Killer Whales

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Killer Whales

Order & Genus. The scientific order of all types of whales is Cetacea. This large order is broken down into three further groups as well: the toothed whales or Odontoceti, which includes killer whales, dolphins, porpoises, beluga whales, and sperm whales, the baleen whales or Mysticeti, which include blue whales, humpback whales, gray whales, and right whales, and the Archaeoceti order, which are all now extinct. The genus of these species is Orcinus orca.

Family. The killer whale is the largest in its family of delphinid. Bottlenose dolphins, common dolphins, and Pacific white-sided dolphins are included in this group as well. The scientific name for this family is Delphinidae.

Fossil Record. Modern forms of both odontocetes and mysticetes can be seen in the fossil record of five to seven million years ago. Scientists believe that early whales arose about fifty-five to sixty-five million years ago from, now extinct, ancient land mammals that happened to venture back into the sea.

Distribution. Killer whales can be found in all oceans of the world. They are the most numerous in the Arctic Ocean and the Antarctic. However, their distribution is limited by seasonal pack ice.

Habitat. The main living environment for killer whales is open oceans but they can also be found in coastal waters as well.

Migration. Killer whales are very important in the oceans because they cause much of the migration of many fish and other prey. The movements of the killer whale to and from certain areas cause the other prey to move as well.

Population. The worldwide population of killer whales is unknown, however they are not endangered whatsoever. Specific populations in a few areas have been estimated in recent years and some areas of the Antarctic alone have about 180,000 killer whales.

The population can be distinguished because killer whales travel in pods, or groups. The resident pods can vary from as few as five to as many as fifty whales. The transient pod size varies from one and seven individuals.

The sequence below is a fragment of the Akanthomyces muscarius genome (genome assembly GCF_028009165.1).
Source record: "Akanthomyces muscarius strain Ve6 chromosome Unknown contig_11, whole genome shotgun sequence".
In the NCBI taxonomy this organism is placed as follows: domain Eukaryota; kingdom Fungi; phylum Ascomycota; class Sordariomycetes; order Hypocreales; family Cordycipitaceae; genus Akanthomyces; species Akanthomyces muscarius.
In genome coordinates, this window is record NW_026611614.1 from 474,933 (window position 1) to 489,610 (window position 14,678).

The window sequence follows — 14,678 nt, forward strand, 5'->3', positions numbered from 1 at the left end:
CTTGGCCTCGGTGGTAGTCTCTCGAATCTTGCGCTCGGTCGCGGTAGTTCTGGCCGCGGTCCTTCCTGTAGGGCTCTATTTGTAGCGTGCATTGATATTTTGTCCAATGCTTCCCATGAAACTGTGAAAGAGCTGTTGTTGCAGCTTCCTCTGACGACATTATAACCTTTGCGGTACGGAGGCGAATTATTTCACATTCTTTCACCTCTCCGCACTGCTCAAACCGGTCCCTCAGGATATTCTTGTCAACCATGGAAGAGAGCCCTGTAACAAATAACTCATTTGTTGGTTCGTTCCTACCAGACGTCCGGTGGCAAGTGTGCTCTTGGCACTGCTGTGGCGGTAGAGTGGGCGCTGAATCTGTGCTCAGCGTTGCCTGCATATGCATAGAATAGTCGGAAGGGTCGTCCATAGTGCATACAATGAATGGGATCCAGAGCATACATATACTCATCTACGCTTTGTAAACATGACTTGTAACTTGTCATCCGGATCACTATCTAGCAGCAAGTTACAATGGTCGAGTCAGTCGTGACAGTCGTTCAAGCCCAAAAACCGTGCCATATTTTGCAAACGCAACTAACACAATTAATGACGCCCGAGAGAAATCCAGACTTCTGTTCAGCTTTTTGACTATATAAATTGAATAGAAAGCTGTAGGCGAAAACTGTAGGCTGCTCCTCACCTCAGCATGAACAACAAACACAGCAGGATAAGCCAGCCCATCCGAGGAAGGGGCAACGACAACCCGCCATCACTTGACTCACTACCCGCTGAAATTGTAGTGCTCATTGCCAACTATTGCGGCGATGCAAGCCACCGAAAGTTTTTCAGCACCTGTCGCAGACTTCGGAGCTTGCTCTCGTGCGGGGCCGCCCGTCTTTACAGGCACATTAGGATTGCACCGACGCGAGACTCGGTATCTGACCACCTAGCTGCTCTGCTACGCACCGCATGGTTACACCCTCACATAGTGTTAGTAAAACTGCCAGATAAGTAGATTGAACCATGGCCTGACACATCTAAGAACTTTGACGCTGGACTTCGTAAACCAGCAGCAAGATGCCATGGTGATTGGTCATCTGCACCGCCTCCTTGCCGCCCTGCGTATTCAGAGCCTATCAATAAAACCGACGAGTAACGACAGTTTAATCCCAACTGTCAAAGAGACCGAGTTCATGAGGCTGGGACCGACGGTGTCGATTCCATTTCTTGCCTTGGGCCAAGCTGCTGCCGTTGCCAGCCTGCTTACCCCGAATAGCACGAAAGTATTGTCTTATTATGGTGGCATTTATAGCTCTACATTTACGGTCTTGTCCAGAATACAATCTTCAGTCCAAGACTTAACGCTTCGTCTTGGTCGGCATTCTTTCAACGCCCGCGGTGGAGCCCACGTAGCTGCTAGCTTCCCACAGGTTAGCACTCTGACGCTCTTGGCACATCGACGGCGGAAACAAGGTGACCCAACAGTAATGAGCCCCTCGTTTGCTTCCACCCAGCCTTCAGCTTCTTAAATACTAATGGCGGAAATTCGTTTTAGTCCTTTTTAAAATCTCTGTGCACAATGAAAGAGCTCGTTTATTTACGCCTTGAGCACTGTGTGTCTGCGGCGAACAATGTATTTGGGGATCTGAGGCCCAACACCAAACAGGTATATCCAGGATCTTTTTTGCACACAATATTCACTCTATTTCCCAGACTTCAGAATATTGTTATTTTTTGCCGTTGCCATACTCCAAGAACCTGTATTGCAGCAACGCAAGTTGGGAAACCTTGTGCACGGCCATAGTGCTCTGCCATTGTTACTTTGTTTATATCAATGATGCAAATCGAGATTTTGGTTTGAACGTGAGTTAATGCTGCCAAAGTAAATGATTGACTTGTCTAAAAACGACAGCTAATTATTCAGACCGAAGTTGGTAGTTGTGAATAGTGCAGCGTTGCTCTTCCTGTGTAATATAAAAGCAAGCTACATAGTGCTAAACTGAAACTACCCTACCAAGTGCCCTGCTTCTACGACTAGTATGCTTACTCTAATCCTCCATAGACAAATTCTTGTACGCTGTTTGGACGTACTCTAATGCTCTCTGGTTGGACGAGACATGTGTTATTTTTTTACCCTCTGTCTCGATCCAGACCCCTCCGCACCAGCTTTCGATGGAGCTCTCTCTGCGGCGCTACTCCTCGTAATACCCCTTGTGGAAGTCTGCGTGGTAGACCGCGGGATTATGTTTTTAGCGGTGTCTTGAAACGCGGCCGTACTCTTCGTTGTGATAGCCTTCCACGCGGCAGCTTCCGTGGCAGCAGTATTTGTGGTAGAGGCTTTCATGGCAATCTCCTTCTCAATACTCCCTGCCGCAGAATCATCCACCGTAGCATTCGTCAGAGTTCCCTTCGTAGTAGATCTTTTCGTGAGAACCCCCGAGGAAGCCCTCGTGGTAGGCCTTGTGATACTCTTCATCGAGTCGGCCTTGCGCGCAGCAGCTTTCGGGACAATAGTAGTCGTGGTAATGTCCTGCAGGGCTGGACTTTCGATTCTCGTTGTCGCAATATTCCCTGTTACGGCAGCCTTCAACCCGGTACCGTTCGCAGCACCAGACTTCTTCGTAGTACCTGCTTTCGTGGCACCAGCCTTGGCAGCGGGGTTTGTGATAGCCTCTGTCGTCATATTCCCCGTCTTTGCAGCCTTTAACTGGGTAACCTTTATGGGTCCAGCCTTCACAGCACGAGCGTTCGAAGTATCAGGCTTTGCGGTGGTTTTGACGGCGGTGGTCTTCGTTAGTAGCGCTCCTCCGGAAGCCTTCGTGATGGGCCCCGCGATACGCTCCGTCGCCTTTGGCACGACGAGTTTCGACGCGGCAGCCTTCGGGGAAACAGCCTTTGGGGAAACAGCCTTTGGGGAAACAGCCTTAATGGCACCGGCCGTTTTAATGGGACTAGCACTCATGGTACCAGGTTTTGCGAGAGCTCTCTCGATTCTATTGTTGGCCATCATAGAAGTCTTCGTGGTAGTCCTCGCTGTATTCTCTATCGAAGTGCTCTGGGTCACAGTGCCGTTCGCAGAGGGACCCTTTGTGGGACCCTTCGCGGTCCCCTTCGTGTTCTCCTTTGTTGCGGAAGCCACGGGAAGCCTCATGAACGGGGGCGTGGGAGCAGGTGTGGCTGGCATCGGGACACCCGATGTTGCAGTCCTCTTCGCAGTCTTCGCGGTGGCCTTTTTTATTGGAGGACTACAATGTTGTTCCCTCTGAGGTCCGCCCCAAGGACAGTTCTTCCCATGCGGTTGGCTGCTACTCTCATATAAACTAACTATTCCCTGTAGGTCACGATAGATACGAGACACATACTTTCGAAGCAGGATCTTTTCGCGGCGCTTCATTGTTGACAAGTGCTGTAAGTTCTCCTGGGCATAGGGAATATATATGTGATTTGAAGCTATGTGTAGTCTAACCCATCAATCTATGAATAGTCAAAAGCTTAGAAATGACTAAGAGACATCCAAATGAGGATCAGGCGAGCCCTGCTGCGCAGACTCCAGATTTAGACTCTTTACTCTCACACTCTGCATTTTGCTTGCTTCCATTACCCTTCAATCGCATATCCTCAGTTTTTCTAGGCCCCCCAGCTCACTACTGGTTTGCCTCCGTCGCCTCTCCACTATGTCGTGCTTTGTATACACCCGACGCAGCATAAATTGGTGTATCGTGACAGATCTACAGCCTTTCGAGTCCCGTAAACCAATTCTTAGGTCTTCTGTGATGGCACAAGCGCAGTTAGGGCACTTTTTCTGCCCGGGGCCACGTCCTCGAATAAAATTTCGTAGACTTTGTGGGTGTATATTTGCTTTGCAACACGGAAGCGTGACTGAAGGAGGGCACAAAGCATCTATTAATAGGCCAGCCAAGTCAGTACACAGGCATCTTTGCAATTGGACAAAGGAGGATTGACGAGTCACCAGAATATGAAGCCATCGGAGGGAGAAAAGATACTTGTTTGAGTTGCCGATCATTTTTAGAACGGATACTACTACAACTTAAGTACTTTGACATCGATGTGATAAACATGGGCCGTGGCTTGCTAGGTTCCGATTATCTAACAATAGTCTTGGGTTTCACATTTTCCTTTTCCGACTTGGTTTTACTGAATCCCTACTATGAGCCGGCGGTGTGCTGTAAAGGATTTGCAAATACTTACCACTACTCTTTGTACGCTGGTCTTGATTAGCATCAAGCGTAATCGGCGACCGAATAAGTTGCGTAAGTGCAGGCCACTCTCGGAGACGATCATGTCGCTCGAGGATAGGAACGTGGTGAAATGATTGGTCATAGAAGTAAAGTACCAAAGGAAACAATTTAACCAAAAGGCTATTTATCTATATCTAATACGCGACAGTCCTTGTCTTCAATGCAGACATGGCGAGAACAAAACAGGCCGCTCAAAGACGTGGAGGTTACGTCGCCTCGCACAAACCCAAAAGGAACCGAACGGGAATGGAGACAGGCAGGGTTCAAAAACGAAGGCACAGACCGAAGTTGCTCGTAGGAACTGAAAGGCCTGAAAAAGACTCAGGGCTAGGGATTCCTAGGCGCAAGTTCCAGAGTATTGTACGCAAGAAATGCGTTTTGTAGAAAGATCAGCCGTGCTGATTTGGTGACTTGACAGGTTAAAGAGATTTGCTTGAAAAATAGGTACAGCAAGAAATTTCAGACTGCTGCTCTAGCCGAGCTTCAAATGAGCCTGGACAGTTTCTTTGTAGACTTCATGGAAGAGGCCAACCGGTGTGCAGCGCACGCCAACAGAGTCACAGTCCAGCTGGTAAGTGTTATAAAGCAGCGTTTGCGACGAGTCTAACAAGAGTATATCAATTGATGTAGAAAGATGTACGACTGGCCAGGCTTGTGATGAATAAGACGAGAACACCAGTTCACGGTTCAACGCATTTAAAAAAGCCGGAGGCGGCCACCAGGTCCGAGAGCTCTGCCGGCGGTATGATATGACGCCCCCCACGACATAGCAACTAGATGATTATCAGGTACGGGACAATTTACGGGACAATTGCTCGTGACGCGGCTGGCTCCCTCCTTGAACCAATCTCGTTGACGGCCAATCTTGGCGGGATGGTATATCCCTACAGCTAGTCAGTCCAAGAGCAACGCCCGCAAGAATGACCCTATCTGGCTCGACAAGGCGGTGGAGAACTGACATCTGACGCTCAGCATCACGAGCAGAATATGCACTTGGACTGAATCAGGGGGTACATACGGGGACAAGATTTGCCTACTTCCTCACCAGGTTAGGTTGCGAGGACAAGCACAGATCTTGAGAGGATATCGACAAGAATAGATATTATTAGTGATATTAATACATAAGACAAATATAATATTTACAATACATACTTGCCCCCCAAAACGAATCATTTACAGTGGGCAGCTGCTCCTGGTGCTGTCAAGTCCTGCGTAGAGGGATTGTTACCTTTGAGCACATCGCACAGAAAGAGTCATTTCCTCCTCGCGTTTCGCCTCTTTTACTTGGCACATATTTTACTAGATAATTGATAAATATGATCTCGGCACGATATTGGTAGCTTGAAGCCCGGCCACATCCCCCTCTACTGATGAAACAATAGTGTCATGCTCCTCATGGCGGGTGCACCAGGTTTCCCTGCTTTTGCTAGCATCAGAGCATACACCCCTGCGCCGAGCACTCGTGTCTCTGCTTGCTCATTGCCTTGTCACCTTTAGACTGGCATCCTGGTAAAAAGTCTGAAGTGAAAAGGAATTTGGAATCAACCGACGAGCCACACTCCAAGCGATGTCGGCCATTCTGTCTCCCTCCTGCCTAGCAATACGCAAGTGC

Size. Male killer whales average about twenty-two to twenty-seven feet and usually weigh between 8,000 and 12,000 pounds. The largest male ever recorded was thirty-two feet and weighed about 21,000 pounds. As a male approaches adulthood, it acquires the typical male characteristics: it gains weight, and its pectoral flippers, dorsal fin, and flukes grow larger than those of females.

Female killer whales average about seventeen to twenty-four feet and usually weigh between 3,000 and 8,000 pounds. The largest female recorded was twenty-eight feet and weight about 15,000 pounds.

Body Shape. The killer whale has a sleek, streamlined body. Its physical characteristics are adapted for life in an aquatic environment.

Coloration. Killer whales are easily recognized by their distinct coloration. The dorsal surface and pectoral flippers are black, except for the area below and behind the dorsal fin. The ventral surface, lower jaw, and undersides of the tail flukes are mostly white and the undersides of the tail fluke are lined with black. A white “eyespot” is located just above and slightly behind each eye and a gray saddle is located behind the dorsal fin.

The distinctive coloration of killer whales is a type of disruptive coloration, a camouflage in which the color pattern of an animal contradicts the animal’s body shape. By the flickering, filtered sunlight of the sea, other animals may not recognize a killer whale as a potential predator. Thus, making it easy for the killer whale to get to its prey.

Body Parts. A killer whale has distinct pectoral flippers, or forelimbs. They have the major skeletal elements of the forelimb’s of land mammals, but they are foreshortened and modified. They are rounded and paddle-like and are used mainly to steer and, with the help of the flukes, to stop.

The flukes are the lobe of the tail on a killer whale. They are flattened pads of tough, dense, fibrous connective tissue, completely without bone. A large male killer whale may have tail flukes measuring up to nine feet from tip to tip.

All traces of hind limbs have disappeared except for two reduced, rod- shaped pelvic bones, which are buried deep in the body muscle. These reduced hind limbs are not connected to the vertebral column however.

The dorsal fin, like the flukes, is made of dense, fibrous connective